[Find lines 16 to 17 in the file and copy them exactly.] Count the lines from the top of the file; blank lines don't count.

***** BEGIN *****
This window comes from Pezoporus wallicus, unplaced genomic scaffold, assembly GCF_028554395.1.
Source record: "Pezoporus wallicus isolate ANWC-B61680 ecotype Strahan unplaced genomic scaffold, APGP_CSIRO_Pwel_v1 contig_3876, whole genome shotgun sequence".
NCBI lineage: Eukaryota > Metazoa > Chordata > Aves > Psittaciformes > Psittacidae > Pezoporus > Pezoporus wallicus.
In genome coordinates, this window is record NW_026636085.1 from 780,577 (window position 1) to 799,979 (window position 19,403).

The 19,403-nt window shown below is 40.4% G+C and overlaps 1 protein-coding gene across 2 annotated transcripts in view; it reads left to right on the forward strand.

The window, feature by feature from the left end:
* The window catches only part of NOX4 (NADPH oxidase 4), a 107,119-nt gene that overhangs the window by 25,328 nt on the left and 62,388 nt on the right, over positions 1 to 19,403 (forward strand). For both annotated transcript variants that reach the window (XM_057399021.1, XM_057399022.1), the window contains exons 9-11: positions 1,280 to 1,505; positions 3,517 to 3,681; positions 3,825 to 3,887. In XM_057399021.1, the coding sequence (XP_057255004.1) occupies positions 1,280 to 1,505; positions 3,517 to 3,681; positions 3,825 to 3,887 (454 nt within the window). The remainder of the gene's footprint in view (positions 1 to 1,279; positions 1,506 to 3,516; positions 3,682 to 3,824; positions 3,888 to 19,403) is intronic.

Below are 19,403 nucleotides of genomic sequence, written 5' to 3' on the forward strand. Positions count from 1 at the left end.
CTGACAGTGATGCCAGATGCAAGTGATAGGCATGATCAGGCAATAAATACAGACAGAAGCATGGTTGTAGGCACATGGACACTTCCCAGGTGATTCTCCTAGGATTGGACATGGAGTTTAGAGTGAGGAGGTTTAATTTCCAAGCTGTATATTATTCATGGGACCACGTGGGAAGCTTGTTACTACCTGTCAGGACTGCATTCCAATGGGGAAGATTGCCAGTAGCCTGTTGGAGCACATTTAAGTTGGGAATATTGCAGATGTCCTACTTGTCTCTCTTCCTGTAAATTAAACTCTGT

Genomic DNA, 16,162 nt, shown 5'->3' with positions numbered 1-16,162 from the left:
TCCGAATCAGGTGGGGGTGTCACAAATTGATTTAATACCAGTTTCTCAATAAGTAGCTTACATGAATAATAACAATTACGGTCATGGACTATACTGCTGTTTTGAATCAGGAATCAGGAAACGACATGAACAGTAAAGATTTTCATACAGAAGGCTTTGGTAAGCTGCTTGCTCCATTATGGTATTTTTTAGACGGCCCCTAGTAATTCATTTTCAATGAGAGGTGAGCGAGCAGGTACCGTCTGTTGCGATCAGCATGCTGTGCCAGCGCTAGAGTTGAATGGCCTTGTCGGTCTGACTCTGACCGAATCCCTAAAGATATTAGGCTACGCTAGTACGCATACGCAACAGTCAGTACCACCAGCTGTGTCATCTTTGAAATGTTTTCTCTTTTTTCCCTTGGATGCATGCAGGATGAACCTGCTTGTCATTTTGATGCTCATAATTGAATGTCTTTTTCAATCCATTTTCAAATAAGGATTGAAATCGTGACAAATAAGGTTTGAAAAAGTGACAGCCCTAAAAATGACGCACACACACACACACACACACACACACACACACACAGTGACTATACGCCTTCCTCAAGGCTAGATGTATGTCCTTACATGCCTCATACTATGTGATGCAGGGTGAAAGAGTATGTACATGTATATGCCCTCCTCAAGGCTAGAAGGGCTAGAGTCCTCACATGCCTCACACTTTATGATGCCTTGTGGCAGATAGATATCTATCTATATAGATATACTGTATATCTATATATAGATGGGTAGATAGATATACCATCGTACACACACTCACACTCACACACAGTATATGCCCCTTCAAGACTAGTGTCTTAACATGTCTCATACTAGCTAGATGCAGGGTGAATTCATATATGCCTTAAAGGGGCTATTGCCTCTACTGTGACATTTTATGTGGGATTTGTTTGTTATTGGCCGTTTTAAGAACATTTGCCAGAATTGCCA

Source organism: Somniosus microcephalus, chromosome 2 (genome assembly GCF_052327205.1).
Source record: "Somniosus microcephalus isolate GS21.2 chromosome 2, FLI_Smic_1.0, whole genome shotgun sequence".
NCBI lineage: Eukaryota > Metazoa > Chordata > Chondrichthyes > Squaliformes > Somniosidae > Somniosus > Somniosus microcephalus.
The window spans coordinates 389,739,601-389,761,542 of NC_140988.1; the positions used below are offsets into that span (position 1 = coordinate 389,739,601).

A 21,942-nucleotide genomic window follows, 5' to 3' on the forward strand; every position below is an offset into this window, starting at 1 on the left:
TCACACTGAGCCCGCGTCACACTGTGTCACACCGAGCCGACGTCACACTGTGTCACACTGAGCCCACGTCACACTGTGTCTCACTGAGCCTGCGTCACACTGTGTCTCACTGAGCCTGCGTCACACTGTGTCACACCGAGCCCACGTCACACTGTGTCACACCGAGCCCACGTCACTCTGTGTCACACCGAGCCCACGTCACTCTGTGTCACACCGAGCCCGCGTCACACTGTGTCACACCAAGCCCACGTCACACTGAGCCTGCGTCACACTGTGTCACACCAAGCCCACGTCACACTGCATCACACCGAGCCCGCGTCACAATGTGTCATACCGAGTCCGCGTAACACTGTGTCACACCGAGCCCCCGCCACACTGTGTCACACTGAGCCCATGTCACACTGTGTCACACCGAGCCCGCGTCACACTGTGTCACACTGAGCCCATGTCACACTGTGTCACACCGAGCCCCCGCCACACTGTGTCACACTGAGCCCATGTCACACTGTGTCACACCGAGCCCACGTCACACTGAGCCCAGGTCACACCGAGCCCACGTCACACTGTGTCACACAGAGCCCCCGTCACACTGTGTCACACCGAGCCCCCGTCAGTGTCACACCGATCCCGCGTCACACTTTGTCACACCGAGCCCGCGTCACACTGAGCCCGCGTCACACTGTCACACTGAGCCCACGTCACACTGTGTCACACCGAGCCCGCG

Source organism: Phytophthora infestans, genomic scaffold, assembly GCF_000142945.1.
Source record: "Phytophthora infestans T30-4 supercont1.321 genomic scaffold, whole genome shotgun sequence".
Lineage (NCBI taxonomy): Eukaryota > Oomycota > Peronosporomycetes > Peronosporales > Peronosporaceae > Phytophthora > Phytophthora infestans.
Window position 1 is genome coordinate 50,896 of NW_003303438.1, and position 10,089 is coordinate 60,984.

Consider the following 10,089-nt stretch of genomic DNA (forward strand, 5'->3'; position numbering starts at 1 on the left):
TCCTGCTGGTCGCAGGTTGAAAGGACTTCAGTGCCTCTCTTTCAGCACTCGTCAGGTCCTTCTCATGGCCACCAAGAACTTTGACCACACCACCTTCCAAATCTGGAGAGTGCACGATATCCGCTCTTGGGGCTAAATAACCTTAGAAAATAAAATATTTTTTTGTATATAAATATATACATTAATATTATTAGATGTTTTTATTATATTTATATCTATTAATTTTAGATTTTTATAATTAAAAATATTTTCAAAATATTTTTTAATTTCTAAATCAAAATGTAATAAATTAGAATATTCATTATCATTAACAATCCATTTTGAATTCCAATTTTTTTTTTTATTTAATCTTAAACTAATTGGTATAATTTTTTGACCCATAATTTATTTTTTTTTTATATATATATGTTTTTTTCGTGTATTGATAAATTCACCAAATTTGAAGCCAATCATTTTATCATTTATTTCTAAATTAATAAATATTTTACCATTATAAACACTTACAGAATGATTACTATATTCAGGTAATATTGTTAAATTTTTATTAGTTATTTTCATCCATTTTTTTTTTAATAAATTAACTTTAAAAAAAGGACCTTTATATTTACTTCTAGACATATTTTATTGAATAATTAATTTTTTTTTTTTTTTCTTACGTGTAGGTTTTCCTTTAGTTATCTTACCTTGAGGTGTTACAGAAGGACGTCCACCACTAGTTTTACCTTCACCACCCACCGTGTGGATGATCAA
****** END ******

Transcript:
A 21,942-nucleotide genomic window follows, 5' to 3' on the forward strand; every position below is an offset into this window, starting at 1 on the left:
TCACACTGAGCCCGCGTCACACTGTGTCACACCGAGCCGACGTCACACTGTGTCACACTGAGCCCACGTCACACTGTGTCTCACTGAGCCTGCGTCACACTGTGTCTCACTGAGCCTGCGTCACACTGTGTCACACCGAGCCCACGTCACACTGTGTCACACCGAGCCCACGTCACTCTGTGTCACACCGAGCCCACGTCACTCTGTGTCACACCGAGCCCGCGTCACACTGTGTCACACCAAGCCCACGTCACACTGAGCCTGCGTCACACTGTGTCACACCAAGCCCACGTCACACTGCATCACACCGAGCCCGCGTCACAATGTGTCATACCGAGTCCGCGTAACACTGTGTCACACCGAGCCCCCGCCACACTGTGTCACACTGAGCCCATGTCACACTGTGTCACACCGAGCCCGCGTCACACTGTGTCACACTGAGCCCATGTCACACTGTGTCACACCGAGCCCCCGCCACACTGTGTCACACTGAGCCCATGTCACACTGTGTCACACCGAGCCCACGTCACACTGAGCCCAGGTCACACCGAGCCCACGTCACACTGTGTCACACAGAGCCCCCGTCACACTGTGTCACACCGAGCCCCCGTCAGTGTCACACCGATCCCGCGTCACACTTTGTCACACCGAGCCCGCGTCACACTGAGCCCGCGTCACACTGTCACACTGAGCCCACGTCACACTGTGTCACACCGAGCCCGCG